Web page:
Elect Seth Bloom for New Orleans City Council District B

Addressing crime must be our priority. The solution is not just about police or city government. It’s about the DA, Sheriff, judges, FBI, U.S. Attorney’s Office, mental health providers, educators and citizens—they must all cooperate to connect the dots that will break the cycle of violent crime. It is about being smart with all the resources we have.

Law enforcement needs more money, yet more than $20,000 per year is spent to keep a non-violent offender in prison. That is not smart. Crime is certainly not the only issue…the city has infrastructure, education and economic issues, but violent crime problem is paramount to all others. It must be addressed for New Orleans to prosper.

 

The events of the last few months have again highlighted a broken and outdated infrastructure system. Drainage pumps should work, water should not have to be boiled before drinking, and streets should not have holes bigger than our tires. These are basic quality of life issues that demand leadership and innovative solutions. That’s the kind of leadership and problem-solving Seth Bloom brought to the Orleans Parish School Board, and that’s what he will bring to the City Council.

COMMON SENSE SOLUTIONS:

  • Transition the Sewerage and Water Board from generating their own power so that they can focus on their main responsibility: drainage and water. All other critical services including hospitals, police and 9-1-1 rely on Entergy for power. It is cheaper and more reliable.
  • Develop a comprehensive plan to make sure Sewerage & Water Board, Entergy and Public Works coordinate on projects, ensuring all work is done simultaneously rather than the same streets being dug up multiple times.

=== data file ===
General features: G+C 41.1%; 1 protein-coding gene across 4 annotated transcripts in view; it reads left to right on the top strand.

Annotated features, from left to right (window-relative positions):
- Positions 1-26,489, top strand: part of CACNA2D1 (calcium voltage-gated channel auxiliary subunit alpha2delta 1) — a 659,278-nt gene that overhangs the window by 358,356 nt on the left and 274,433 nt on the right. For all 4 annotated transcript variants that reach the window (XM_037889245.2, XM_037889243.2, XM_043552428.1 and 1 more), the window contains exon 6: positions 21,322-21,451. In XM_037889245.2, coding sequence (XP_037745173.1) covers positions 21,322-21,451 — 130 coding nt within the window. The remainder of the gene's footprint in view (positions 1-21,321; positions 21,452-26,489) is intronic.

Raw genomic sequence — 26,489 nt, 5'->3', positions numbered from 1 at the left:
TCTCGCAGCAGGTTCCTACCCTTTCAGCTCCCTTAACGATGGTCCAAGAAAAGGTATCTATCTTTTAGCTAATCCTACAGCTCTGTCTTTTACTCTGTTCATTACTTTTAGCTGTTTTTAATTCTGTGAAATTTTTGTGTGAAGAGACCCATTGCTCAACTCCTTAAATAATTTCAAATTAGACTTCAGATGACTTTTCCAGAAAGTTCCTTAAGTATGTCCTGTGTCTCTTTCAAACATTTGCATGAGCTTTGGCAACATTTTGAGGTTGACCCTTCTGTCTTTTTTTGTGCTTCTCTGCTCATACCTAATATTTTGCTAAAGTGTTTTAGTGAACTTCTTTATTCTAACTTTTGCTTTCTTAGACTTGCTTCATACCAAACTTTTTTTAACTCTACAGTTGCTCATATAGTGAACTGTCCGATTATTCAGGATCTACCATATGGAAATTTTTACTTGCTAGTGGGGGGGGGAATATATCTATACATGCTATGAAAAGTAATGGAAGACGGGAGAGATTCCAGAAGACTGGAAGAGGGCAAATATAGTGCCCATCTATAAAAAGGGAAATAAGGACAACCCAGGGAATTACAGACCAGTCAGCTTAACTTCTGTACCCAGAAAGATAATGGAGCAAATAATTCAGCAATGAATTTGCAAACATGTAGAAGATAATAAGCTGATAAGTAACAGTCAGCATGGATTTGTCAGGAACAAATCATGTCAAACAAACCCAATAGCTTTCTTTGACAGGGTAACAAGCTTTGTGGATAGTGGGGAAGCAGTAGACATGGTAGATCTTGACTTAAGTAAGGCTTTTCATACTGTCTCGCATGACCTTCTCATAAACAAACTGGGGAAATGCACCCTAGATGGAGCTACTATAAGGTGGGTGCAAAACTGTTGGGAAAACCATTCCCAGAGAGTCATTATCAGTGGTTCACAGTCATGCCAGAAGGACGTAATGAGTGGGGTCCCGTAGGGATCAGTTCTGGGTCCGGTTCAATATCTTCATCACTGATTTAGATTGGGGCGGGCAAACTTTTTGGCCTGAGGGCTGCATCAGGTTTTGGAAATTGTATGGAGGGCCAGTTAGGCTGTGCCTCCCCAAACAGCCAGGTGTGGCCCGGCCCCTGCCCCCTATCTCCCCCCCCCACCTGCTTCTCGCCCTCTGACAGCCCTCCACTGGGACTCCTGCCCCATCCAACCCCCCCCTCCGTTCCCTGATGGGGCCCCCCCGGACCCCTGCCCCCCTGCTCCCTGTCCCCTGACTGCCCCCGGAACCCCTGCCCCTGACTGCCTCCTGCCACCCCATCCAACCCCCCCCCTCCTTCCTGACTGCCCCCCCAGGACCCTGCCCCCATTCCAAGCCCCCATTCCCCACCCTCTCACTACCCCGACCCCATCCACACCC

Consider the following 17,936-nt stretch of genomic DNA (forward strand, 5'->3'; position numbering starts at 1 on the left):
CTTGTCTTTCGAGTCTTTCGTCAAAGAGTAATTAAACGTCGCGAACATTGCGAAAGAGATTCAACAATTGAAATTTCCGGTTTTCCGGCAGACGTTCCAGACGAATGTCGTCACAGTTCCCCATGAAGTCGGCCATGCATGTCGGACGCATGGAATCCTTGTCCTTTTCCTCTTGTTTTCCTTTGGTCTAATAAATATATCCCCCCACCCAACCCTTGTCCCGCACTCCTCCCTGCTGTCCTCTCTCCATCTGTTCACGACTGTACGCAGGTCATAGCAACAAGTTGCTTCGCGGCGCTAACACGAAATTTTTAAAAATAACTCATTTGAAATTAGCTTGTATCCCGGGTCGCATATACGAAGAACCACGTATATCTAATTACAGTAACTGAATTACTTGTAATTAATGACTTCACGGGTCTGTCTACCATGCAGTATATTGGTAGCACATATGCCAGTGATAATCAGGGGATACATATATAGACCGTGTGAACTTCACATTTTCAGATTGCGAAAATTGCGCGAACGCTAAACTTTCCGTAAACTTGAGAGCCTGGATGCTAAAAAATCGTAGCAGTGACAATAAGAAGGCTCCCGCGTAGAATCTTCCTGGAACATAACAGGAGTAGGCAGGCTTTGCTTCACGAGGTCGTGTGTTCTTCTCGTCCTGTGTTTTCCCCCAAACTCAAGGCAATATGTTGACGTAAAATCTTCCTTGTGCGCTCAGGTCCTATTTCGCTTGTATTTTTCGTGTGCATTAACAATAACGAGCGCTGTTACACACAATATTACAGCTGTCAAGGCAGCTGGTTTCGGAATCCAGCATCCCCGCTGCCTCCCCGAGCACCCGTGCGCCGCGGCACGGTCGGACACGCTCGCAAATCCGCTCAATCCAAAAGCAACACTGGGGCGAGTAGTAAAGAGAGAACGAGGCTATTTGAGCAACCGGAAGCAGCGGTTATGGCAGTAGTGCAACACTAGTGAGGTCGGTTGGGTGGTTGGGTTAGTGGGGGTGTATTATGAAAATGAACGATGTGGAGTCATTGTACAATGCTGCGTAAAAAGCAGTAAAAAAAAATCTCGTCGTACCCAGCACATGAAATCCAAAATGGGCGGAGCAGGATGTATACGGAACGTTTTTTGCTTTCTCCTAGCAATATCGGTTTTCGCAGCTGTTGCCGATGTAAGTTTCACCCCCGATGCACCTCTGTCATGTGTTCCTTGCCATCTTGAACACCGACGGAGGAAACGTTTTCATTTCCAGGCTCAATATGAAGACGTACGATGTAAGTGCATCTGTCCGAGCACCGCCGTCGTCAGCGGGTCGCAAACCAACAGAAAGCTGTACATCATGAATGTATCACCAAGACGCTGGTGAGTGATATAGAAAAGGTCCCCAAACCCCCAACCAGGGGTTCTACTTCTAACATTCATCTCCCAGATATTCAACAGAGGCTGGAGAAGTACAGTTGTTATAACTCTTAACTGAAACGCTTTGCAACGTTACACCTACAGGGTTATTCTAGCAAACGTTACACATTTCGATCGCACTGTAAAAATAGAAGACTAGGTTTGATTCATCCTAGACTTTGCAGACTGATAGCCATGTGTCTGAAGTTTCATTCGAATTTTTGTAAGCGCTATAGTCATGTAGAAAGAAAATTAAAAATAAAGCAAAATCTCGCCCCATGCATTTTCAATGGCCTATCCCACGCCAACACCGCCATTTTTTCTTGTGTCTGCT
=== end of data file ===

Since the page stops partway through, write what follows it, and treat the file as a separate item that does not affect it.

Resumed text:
• Consider consolidating services under one department head for a clear line of responsibility.
  • Establish long-term policy for ecologically sound and sustainable water retention.
  • Consider overall traffic flow and neighborhood impact when scheduling major street repairs.

 

Seth Bloom’s dedication to education is evident by eight years on the Orleans Parish School Board, and the results of his tenure are clear: grades and graduation rates are up, while OPSB has achieved one of the highest bond ratings in the state, has a much improved central office and Board and has a new Superintendent.

Seth understands the link between education and crime and helped create and implement the Travis Hill School, a program for incarcerated youth to help continue their education while in jail. While the City does not have direct oversight of public education, there certainly are things the Council can do:

  • Create more after-school activities and innovative community programs for children and teens.
  • Seek a funding source for early childhood education. Research shows that children are continuously and rapidly learning from birth. An investment in early childhood education will give children a chance to succeed.
  • Seek public-private partnerships to work with parents of school-age children to keep them engaged in their child’s education.

New Orleans is a city defined by its environment. It’s time we fully embrace that fact and work to creatively use our resources to become a more environmentally friendly city. We have taken some steps in recent years, but there is so much more that we could do. Such as:

  • Leverage costal restoration dollars coming to the state to create new technology and businesses
  • Use the Mississippi River to generate hydropower
  • Urge developers to invest in the use of solar energy
  • Push more green building initiatives to reduce energy waste and prevent pollution
  • Promote the use and development of green spaces to help reduce carbon emissions
  • Encourage the development of more bike lanes
  • Make recycling easier by placing recycling bins next to garbage cans in public spaces
  • Follow the model of other cities and expand our recycling programs to include electronic waste and to compost food waste.

New Orleans has major challenges, but we also have big opportunities. What we need is independent leadership and innovative solutions.